Policy makers in the developing world are grappling with the new dilemmas created by openness to trade and capital flows. What role, if any, remains for the state in promoting industrialization? Does openness exacerbate inequality, and if so what can be done about it? What is the best way to handle turbulence emanating from the world economy, and the fickleness of international capital flows in particular? This book argues that successful integration in the world economy requires a complementary set of policies and institutions at home. Policy makers have to reinforce their external strategy of liberalization with an internal strategy that gives the state substantial responsibility in fostering the accumulation of physical and human capital and in mediating social conflicts. - Excerpted from abstract.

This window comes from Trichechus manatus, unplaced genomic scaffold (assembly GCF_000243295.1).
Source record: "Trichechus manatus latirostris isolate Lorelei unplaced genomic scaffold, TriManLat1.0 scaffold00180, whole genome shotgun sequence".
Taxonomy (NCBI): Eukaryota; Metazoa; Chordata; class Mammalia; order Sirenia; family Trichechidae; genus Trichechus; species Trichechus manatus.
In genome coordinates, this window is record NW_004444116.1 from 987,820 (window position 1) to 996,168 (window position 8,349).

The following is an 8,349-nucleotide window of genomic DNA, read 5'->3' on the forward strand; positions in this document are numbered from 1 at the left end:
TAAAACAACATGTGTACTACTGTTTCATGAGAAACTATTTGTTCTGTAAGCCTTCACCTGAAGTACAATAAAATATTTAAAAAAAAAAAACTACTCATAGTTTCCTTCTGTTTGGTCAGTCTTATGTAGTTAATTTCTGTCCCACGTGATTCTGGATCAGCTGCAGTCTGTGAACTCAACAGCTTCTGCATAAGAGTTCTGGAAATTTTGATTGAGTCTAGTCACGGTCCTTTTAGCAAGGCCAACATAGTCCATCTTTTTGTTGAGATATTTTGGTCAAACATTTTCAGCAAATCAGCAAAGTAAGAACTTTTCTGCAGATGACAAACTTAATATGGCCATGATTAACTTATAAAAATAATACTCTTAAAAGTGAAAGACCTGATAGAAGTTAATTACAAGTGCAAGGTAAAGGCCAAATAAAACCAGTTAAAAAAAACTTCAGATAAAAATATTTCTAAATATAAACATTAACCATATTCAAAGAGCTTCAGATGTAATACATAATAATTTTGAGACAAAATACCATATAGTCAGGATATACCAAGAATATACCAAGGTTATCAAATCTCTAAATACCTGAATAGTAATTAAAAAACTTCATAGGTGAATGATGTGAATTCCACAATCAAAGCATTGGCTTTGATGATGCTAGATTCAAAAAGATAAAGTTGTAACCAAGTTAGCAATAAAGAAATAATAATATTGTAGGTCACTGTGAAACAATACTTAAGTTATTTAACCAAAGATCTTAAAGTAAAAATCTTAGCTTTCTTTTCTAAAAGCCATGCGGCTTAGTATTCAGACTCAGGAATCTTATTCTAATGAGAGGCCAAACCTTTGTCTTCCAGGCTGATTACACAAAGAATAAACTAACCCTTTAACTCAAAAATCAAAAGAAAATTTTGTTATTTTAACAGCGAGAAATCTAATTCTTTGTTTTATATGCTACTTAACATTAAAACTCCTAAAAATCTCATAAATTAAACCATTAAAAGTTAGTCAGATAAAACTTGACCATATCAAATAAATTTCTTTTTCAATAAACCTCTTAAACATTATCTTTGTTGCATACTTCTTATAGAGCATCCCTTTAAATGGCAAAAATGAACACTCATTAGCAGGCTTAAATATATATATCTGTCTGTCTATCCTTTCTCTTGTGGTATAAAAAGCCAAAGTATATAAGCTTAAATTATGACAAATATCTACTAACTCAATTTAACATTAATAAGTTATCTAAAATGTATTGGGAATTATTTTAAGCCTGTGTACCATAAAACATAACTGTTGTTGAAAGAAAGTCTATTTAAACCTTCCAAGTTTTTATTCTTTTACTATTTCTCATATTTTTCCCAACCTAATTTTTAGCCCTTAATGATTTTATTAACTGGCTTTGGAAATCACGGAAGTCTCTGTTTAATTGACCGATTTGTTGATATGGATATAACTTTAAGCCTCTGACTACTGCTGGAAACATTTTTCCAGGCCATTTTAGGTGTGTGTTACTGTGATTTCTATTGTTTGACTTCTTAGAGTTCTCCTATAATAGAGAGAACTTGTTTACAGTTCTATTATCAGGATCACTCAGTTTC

"The world economy faces a serious challenge in ensuring that international economic integration does not contribute to domestic social disintegration. The book focuses on the three major sources of tension between globalization and social stability: the transformation of the employment relationship, conflicts between international trade and social norms, and the pressures brought to bear on national governments in maintaining domestic cohesion and social welfare systems." - Institute for International Economics